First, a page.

3. Each environmental setting offers 3 intensity levels and day-night transitions.

Now, regarding your questions:

Has anyone tried this before, how did it turn out?
I've tried it both as a DM and as a player. As a DM, I was not the most organized person in the world, so it did not turn out well, as I had to stop the story to control my sounds (it was back in the CD era!) and the whole feeling of immersion was lost. However, I tried this as a player, 2 years ago, with a more organized DM (at least more organized than me!). The feeling was better, he used a combination of music tracks and some sound effects - however, it was still difficult to control the effects and they were quite repetitive, which brings us to 1 year ago, when we released DMDJ.

Did this add to the overall immersion without detracting too much from narration or what the players are actually doing?
In my case as a DM, the result was not good, at all, but this was mainly due to the lack of automation. In my case as a player it was better, but still not perfect. Since I haven't had the chance to play a session during the last year (still in search for a party nearby), I'm relying on user's reviews for DMDJ's ability to add to the overall immersion and, without wanting to do any shameless promotion, their views have been very positive.

Where did you obtain good sounds to use?
We used sounds from some of the major content providers for DMDJ, since we wanted content to be of perfect quality.

What other sounds did you use that added value?
I believe that the ideal combination is:
a) Environmental presets: these act like the overall sound effect of the scene i.e. a forest under heavy rain.
b) Music: this adds drama to the scene, when needed.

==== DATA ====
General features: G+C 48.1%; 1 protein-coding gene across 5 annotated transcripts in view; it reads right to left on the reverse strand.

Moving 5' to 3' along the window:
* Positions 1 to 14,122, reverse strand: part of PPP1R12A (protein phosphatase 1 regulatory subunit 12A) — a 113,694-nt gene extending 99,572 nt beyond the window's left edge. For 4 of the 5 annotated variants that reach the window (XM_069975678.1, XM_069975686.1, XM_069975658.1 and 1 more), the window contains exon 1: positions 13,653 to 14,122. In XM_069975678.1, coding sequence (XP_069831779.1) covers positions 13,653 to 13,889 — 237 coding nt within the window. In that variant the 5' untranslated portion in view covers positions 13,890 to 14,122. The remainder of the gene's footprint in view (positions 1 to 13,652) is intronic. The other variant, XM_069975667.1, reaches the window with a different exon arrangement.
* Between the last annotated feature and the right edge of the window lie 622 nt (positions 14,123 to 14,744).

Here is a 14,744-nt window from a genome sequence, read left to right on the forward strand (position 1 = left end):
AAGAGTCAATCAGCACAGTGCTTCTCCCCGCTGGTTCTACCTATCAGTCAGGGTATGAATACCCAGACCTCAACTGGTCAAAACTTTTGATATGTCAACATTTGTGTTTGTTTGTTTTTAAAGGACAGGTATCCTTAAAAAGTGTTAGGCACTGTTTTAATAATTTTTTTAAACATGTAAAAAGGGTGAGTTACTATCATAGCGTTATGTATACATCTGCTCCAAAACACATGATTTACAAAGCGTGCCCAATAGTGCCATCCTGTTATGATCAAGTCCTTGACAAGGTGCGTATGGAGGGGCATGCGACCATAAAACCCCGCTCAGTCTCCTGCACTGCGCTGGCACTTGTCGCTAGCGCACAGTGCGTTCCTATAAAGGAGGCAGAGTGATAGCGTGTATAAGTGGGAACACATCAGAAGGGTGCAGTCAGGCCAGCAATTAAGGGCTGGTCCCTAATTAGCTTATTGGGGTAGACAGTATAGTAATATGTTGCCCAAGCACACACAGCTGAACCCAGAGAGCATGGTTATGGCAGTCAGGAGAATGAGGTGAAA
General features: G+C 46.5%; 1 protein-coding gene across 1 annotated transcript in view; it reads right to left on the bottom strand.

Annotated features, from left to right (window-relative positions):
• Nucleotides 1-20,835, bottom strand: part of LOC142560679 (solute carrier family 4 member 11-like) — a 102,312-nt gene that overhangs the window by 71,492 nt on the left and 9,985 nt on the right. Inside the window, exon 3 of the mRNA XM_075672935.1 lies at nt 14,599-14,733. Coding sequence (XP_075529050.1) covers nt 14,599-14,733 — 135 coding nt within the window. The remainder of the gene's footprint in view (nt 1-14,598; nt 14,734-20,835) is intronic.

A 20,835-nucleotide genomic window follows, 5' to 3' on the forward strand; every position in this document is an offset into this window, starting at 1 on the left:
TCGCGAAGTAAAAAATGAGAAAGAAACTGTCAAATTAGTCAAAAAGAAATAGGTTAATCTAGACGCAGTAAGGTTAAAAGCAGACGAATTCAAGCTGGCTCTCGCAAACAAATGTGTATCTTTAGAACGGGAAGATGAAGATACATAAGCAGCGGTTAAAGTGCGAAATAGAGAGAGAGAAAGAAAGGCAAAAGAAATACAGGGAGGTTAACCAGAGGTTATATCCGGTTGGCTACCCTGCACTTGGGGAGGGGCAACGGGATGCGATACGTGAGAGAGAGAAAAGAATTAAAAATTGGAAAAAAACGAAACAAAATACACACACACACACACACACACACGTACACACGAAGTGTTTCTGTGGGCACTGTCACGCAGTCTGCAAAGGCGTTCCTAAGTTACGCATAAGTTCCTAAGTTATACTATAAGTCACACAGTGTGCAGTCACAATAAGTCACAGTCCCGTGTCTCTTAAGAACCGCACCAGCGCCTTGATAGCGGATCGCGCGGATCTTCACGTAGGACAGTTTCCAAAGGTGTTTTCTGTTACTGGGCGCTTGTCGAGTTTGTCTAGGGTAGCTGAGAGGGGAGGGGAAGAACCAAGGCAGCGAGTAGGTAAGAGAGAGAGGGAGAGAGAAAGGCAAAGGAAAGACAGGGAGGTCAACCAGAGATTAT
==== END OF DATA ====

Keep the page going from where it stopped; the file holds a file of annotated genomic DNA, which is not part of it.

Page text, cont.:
c) Situational sound effects, for specific important actions.

Teamed up with intensity levels, these 3 can definitely increase the immersion of your players.

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We often get self-promo answers here that are more promo than answer, but this is a good example for how to do it well. Thanks for being a) open about the association, b) helpful and on-point, and c) not letting the promo get in the way of the a & b. :) –  SevenSidedDie Dec 15 '12 at 20:47
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Thank you! :) We're players (that's how the whole idea of creating the app started), first and foremost, and I wouldn't like to ruin the discussion by throwing a promo message. –  Avento Dec 18 '12 at 8:25
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Full disclosure: I'm the creator of http://tabletopaudio.com - I created this site because I was having a hard time finding exactly the right type of audio for use in my RPG sessions with my kids. Plus, being a composer and a sound designer it was a fun break from client driven work! I designed Tabletop Audio to be a low-tech, low-maintenance audio solution. The GM doesn't have to do too much fiddling, the sounds are long enough (10 minutes) that you can play one and leave it on repeat for as long as your scene or encounter needs. Most of them are minimally musical (there are some full music tracks) so you don't get distracted. All the other examples given to the OP are good - there are lots of great options out there, but one size definitely does not fit all.

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I don't normally use soundscapes in my games, but if I ever wanted to, Tabletop Audio would probably be my first stop. (Or to put it in a more Internet-friendly way: I don't always use soundscapes, but when I do, I use Tabletop Audio.) Simple, varied, and should run on almost any device. I guess the one feature I'm missing is being able to disable music and just get the ambient sounds. –  Jakob Apr 28 at 21:10
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The sound effect we used in our games was to have music playing in the background, it wasn't necessarily matched to the mood, but now many years later when I hear those tracks I think again of the scenario we were doing when that music was on.

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-1. Relevant, but doesn't really answer the question at hand of how to add game-related sounds with as little work as possible. –  Gordon Gustafson Jan 12 '12 at 0:13